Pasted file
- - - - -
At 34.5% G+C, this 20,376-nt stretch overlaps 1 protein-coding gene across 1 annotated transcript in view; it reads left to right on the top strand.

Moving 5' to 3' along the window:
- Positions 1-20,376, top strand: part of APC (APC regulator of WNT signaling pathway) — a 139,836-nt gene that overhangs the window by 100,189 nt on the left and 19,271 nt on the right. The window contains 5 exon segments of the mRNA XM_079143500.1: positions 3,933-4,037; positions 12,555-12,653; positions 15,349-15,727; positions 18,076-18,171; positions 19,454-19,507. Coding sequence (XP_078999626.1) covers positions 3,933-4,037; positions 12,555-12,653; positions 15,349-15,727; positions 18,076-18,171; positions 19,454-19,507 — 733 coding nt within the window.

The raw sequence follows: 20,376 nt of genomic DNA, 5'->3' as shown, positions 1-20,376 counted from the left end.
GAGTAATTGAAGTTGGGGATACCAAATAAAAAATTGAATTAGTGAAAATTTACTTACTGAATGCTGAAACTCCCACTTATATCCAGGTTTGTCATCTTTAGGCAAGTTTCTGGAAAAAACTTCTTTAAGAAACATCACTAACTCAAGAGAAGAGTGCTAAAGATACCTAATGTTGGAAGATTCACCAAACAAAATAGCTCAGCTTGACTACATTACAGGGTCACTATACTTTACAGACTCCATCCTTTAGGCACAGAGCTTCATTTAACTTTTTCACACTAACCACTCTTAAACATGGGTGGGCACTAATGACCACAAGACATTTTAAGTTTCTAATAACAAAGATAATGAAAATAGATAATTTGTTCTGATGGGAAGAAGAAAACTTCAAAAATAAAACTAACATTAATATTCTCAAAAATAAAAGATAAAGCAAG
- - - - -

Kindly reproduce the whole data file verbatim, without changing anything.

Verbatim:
At 34.5% G+C, this 20,376-nt stretch overlaps 1 protein-coding gene across 1 annotated transcript in view; it reads left to right on the top strand.

Moving 5' to 3' along the window:
- Positions 1-20,376, top strand: part of APC (APC regulator of WNT signaling pathway) — a 139,836-nt gene that overhangs the window by 100,189 nt on the left and 19,271 nt on the right. The window contains 5 exon segments of the mRNA XM_079143500.1: positions 3,933-4,037; positions 12,555-12,653; positions 15,349-15,727; positions 18,076-18,171; positions 19,454-19,507. Coding sequence (XP_078999626.1) covers positions 3,933-4,037; positions 12,555-12,653; positions 15,349-15,727; positions 18,076-18,171; positions 19,454-19,507 — 733 coding nt within the window.

The raw sequence follows: 20,376 nt of genomic DNA, 5'->3' as shown, positions 1-20,376 counted from the left end.
GAGTAATTGAAGTTGGGGATACCAAATAAAAAATTGAATTAGTGAAAATTTACTTACTGAATGCTGAAACTCCCACTTATATCCAGGTTTGTCATCTTTAGGCAAGTTTCTGGAAAAAACTTCTTTAAGAAACATCACTAACTCAAGAGAAGAGTGCTAAAGATACCTAATGTTGGAAGATTCACCAAACAAAATAGCTCAGCTTGACTACATTACAGGGTCACTATACTTTACAGACTCCATCCTTTAGGCACAGAGCTTCATTTAACTTTTTCACACTAACCACTCTTAAACATGGGTGGGCACTAATGACCACAAGACATTTTAAGTTTCTAATAACAAAGATAATGAAAATAGATAATTTGTTCTGATGGGAAGAAGAAAACTTCAAAAATAAAACTAACATTAATATTCTCAAAAATAAAAGATAAAGCAAG